5 days ago
Posted In: Live Music
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Proto-Hip Hop legend/innovator Blowfly returns to Newport, Ky., tonight for a show at the York Street Cafe. The altered-ego of Clarence Reid, who wrote and produced R&B tracks for artists like Betty Wright and Wilson Pickett, "Blowfly" began releasing cult fave "adult" material in the ’70s/’80s, his cool, spoken flow setting a blueprint for rappers to come. Blowfly (who appeared at York Street Cafe last September) has continued to put out albums, notably 2006's classically ridiculous Blowfly's Punk Rock Party, which featured reworked satirical renditions of hits by The Clash ("Should I Fuck This Big Fat Ho"), The Dead Kennedys ("R. Kelly in Cambodia," featuring Jello Biafra himself as a guest) and the immortal "I Wanna Fuck Your Dog," based on The Stooges' seminal "I Wanna Be Your Dog." Reid was also the subject of the interesting and acclaimed documentary, The Weird World of Blowfly, which you can watch through Netflix.Tonight's show kicks off at 8 p.m. and features special guests Hurricane Hot Pants and Vampire Weekend at Bernie's.
by Mildred C. Fallen
Rap influence and naughty, naughty man Blowfly brings his XXX-rated show to Newport
Blowfly hatched from Soul songwriter/producer Clarence
Reid’s depraved imagination as his alter ego who loves to make parodies
about, well, getting off. As Blowfly, he rapped nasty ditties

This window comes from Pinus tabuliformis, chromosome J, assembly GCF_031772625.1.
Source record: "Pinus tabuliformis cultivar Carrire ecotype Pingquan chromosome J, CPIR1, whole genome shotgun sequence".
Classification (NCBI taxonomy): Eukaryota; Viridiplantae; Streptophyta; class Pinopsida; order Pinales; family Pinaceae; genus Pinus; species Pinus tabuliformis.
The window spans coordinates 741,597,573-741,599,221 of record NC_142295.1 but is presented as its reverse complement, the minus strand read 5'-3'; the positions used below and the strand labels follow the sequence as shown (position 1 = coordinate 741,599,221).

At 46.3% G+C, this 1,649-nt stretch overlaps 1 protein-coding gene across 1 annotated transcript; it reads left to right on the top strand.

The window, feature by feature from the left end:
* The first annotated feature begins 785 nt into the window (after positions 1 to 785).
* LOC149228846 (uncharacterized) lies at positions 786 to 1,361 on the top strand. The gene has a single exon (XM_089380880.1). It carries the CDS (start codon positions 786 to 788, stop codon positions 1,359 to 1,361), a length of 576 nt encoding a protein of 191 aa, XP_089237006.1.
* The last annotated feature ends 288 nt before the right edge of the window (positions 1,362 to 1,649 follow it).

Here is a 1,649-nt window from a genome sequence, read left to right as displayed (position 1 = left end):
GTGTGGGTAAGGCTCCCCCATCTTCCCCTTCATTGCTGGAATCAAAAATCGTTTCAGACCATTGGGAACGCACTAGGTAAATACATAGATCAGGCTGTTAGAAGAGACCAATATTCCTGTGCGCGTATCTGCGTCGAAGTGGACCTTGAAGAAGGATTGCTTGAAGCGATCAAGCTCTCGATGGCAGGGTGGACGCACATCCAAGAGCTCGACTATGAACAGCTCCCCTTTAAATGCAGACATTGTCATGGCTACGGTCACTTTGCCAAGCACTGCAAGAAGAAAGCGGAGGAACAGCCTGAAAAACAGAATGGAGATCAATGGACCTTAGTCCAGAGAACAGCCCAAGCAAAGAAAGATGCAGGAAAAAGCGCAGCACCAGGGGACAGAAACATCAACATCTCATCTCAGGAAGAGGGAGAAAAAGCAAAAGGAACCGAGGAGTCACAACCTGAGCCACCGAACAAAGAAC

decades before Too Short and 2 Live Crew. In the ’70s and ’80s, Reid
released a slew of Adults Only party records as Blowfly on his own Weird
World record label, all the while writing and producing for R&B
artists like Betty Wright, Joe Tex, Wilson Pickett, KC & the
Sunshine Band — and himself. At the time, fans of Reid (and even his family) didn’t know about his career as Blowfly.
His appeal remained underground. Like Rudy Ray Moore, who also built
his following imitating the street culture of signifying, Blowfly’s
poetic toasts were tall tales about size and strength. On “Rapp Dirty,”
he spits an outrageous storyline of him as a sexual superhero whipping
the Ku Klux Klan with his tool. A 45 spelled “Rap Dirty” from 1965, with
him rhyming to a beat like Southern radio disc jockeys, is considered
by many collectors to be the first Rap record.Even bawdier at 73, Blowfly still makes music, and in 2011, he was featured in a documentary about his career, The Weird World of Blowfly.
(The film is available on Netflix; check out the trailer below). In it, the caped crusader’s very elderly mother remembers that he said
his first cussword when he was 9 months old and told her his okra tasted
“ass-ty.” Blowfly is currently touring the Midwest and Canada on his “Porno Freak” tour.
0 Comments · Wednesday, July 14, 2010
While you're waiting for nostalgia for the '00s to kick in (remember that crazy Kanye West dude?), you can dip back to the 1990s Friday as several local musicians team up at The Mad Hatter for a musical tribute to the era that saw Hair Metal murdered by Grunge. The show is headlined by (presumably one-off) local supergroup tribute bands The Neverminds (Nirvana tribute), Butthole Son (Soundgarden), Hung Bunny (Melvins) and Bossarosa (Pixies).
5 Comments · Wednesday, July 7, 2010
Outside of the words I'd prepared, I remember very little of what I said on stage at York Street Cafe in Newport last month. I do remember, after realizing I was totally screwed, saying, "I'm totally screwed," but that's about it. I thought I more or less knew what I was getting into that night. I thought I was prepared. I can be pretty stupid at times.
Steve Bowling turns rejection into Country/Roots flavored magic
2 Comments · Tuesday, January 26, 2010
Steve Bowling has remained with the band Red Idle from its inception to its current cover band status, but he also continued to write Roots/Country songs that didn't fit the band. His bandmates' initial rejection inspired Bowling to christen his new side project Red Idle Rejects, who release their first CD on Saturday.